Though schools and parents continue to censor drug-related content, addiction is a reality for many students—regardless of whether the addiction is a parent’s, a friend’s, or their own. Especially over the past decade, natural disasters have also increased in frequency; often, these communities struggle to recover both physically and psychologically. So do the people in them. Jacqueline Woodson‘s novel, Beneath a Meth Moon, addresses these issues.
Laurel Daneau has moved on to a new life, in a new town, but inside she’s still reeling from the loss of her beloved mother and grandmother after Hurricane Katrina washed away their home. Laurel’s new life is going well, with a new best friend, a place on the cheerleading squad and T-Boom, co-captain of the basketball team, for a boyfriend. Yet Laurel is haunted by voices and memories from her past.
When T-Boom introduces Laurel to meth, she immediately falls under its spell, loving the way it erases, even if only briefly, her past. But as she becomes alienated from her friends and family, she becomes a shell of her former self, and longs to be whole again. With help from an artist named Moses and her friend Kaylee, she’s able to begin to rewrite her story and start to move on from her addiction.
8. Eleanor & Park
Rainbow Rowell‘s stunning Eleanor & Park depicts an interracial relationship, a troubled home life, and a town too small to hide the secrets and prejudices that live inside it. This sounds like a love story, and it is one. But romantic love for someone else isn’t the only kind of love there is.
Eleanor… Red hair, wrong clothes. Standing behind him until he turns his head. Lying beside him until he wakes up. Making everyone else seem drabber and flatter and never good enough…Eleanor.
Park… He knows she’ll love a song before he plays it for her. He laughs at her jokes before she ever gets to the punch line. There’s a place on his chest, just below his throat, that makes her want to keep promises…Park.
Set over the course of one school year, this is the story of two star-crossed sixteen-year-olds—smart enough to know that first love almost never lasts, but brave and desperate enough to try.
Laurie Halse Anderson‘s classic Speakaddresses a topic that we as a society have waited years to address openly: rape. Anderson wrote on this issue in 1999, well before the #MeToo movement that, even in a time period of increased awareness, has proven divisive and controversial.
The first ten lies they tell you in high school.
“Speak up for yourself–we want to know what you have to say.”
From the first moment of her freshman year at Merryweather High, Melinda knows this is a big fat lie, part of the nonsense of high school. She is friendless, outcast, because she busted an end-of-summer party by calling the cops, so now nobody will talk to her, let alone listen to her. As time passes, she becomes increasingly isolated and practically stops talking altogether. Only her art class offers any solace, and it is through her work on an art project that she is finally able to face what really happened at that terrible party: she was raped by an upperclassman, a guy who still attends Merryweather and is still a threat to her. Her healing process has just begun when she has another violent encounter with him. But this time Melinda fights back, refuses to be silent, and thereby achieves a measure of vindication.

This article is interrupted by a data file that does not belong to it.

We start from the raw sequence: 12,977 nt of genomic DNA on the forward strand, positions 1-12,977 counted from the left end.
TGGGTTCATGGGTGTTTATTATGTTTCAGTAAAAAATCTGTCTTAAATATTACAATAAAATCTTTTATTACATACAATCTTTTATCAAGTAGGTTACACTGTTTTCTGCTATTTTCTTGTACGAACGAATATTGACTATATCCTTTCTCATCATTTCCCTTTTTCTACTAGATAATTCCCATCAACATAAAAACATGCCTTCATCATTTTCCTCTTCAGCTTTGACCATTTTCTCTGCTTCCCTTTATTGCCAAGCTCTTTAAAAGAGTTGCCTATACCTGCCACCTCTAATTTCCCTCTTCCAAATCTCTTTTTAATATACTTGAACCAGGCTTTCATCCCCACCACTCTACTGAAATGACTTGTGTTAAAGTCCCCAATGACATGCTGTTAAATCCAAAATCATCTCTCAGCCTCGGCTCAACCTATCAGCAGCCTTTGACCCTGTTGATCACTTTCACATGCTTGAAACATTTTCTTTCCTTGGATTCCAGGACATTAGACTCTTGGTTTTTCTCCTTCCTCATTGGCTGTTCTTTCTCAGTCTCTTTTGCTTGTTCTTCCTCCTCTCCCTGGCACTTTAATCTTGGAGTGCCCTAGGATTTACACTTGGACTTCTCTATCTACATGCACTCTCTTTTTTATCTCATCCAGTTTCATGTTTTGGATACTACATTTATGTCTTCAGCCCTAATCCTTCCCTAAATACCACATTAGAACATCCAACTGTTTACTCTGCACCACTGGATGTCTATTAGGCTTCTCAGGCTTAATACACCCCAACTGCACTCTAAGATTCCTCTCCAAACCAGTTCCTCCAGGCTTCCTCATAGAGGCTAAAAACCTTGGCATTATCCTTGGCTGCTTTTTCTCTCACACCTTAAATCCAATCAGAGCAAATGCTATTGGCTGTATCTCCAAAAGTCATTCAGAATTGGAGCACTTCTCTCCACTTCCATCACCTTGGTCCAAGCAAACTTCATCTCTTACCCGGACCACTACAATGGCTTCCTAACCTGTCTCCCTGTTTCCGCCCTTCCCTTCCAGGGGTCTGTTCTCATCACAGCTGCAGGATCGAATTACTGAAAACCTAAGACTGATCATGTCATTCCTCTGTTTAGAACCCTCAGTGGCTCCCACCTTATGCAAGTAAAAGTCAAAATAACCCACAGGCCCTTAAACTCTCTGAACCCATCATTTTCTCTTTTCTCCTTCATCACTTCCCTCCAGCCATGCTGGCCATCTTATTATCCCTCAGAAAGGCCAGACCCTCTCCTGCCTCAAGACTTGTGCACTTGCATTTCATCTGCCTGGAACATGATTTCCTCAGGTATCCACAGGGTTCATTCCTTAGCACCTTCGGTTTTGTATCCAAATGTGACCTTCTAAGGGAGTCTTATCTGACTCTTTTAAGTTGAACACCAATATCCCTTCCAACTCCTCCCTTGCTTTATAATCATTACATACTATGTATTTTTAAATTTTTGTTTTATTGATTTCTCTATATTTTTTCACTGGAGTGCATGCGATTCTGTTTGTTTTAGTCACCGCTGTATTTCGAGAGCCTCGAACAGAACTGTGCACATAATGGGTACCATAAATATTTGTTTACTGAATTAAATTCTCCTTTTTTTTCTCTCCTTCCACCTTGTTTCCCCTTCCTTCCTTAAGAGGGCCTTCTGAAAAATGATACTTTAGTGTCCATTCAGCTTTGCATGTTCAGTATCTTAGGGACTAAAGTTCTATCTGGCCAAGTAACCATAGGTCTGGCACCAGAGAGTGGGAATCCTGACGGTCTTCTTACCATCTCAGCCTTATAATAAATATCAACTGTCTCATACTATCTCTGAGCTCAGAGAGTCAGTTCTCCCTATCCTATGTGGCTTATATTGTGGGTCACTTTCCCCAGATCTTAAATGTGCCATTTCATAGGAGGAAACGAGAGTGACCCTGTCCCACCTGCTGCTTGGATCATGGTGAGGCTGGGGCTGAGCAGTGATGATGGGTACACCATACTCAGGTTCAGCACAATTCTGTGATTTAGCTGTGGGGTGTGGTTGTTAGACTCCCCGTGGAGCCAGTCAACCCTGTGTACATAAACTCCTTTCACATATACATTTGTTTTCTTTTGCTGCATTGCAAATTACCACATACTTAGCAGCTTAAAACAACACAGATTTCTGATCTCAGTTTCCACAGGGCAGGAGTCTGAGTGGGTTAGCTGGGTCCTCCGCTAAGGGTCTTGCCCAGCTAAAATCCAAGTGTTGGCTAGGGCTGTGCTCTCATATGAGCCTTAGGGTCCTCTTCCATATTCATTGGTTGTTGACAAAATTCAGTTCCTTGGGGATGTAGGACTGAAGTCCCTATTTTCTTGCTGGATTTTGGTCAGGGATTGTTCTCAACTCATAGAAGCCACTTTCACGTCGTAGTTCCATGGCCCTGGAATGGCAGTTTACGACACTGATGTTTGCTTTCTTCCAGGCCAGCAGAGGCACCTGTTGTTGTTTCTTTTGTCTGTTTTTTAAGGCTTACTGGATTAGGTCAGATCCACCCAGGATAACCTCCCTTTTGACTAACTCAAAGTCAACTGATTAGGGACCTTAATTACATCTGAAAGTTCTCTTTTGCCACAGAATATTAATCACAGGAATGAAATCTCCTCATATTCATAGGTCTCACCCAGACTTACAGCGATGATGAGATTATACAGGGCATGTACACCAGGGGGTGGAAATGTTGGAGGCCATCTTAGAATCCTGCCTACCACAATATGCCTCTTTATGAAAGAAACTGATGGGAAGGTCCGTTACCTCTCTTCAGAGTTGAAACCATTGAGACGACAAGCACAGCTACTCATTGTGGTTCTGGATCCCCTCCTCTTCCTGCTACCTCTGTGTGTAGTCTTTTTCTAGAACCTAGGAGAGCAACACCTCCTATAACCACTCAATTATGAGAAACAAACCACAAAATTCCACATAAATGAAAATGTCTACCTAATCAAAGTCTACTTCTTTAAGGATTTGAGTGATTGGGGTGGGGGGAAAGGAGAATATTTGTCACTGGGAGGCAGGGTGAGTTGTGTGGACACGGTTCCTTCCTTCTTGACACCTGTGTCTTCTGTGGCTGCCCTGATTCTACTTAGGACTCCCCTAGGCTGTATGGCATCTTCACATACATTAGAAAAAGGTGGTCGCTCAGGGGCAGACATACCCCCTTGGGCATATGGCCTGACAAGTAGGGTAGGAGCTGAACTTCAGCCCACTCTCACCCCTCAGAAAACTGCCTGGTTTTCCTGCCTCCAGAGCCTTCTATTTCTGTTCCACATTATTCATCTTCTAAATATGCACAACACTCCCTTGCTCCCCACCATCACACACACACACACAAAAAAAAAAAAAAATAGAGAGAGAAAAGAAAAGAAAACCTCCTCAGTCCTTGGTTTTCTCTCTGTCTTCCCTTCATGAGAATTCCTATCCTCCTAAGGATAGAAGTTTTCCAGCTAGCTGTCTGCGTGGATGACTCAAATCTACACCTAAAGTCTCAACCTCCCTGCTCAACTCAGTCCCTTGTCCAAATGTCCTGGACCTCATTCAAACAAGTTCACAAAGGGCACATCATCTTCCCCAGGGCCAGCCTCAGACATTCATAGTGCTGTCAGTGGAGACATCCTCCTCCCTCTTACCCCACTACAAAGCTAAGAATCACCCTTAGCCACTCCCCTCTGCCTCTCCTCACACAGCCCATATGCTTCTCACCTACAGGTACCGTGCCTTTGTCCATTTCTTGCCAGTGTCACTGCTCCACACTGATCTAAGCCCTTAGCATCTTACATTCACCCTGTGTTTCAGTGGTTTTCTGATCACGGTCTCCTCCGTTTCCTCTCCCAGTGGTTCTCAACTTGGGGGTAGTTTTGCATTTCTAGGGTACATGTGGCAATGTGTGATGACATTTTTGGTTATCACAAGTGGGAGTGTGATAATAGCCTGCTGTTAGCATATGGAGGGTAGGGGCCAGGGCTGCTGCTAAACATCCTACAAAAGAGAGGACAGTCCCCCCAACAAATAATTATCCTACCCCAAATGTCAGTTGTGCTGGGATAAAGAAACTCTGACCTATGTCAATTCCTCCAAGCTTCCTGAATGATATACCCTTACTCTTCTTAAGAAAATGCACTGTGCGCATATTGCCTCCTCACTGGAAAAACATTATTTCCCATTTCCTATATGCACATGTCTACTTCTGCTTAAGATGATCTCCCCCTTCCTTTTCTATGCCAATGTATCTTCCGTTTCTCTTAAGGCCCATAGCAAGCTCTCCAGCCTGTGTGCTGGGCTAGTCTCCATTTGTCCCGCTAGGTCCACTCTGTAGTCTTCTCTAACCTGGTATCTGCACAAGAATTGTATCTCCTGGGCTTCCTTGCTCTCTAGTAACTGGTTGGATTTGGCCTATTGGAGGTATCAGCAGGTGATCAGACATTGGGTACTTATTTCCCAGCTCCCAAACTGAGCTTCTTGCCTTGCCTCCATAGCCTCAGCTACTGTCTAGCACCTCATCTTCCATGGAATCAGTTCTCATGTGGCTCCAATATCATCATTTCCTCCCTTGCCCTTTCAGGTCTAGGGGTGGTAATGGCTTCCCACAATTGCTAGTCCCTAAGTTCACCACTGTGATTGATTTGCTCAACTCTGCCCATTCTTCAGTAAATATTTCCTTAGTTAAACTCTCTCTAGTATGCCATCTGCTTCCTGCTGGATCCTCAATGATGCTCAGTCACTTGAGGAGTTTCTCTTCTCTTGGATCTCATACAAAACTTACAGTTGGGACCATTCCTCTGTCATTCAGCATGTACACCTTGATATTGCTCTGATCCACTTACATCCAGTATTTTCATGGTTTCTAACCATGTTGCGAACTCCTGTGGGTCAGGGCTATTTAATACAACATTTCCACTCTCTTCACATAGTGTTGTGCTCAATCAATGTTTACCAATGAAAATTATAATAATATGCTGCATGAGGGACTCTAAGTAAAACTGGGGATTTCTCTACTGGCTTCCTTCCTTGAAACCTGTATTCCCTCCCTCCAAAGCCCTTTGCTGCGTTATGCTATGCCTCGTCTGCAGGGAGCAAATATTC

10. Aristotle & Dante Discover the Secrets of the Universe
There isn’t enough LGBTQ+ literature on high school reading lists. There aren’t enough authors of color on high school reading lists—and, unlike in life, there are almost no queer PoC in the high school curriculum. (Unless their school is phenomenal enough not to have banned Alice Walker‘s The Color Purple, students who share these characters’ experience have almost no material in the English curriculum representing their experiences.) Benjamin Alire Sáenz tells such a story in his novel Aristotle & Dante Discover the Secrets of the Universe—and he tells it devastatingly well.
Aristotle is an angry teen with a brother in prison. Dante is a know-it-all who has an unusual way of looking at the world. When the two meet at the swimming pool, they seem to have nothing in common. But as the loners start spending time together, they discover that they share a special friendship—the kind that changes lives and lasts a lifetime. And it is through this friendship that Ari and Dante will learn the most important truths about themselves and the kind of people they want to be.
2019 promises to be a year of diverse, compelling, and topical books across all genres. Since 2018 promised to be a disaster and then pretty much followed through, this seems a bit more optimistic. While this isn’t a definitive list of every quality book to be released in 2019—which would probably take until 2019 to finish reading—it’s a sampling of both YA and adult titles to excite you month by month. So if your life plan for 2019 is less than certain, the least you can do is plan out your year in reading.
Maid by Stephanie Land
Stephanie Land writes: “my daughter learned how to walk in a homeless shelter.” As the gap widens between America’s wealthy and its underclass, Land’s work as a maid isn’t a door between these two worlds – instead, it’s only a window. The more Land struggles as an underpaid single mother, the more she witnesses the dark truth of what it takes to survive in a rigidly stratified society.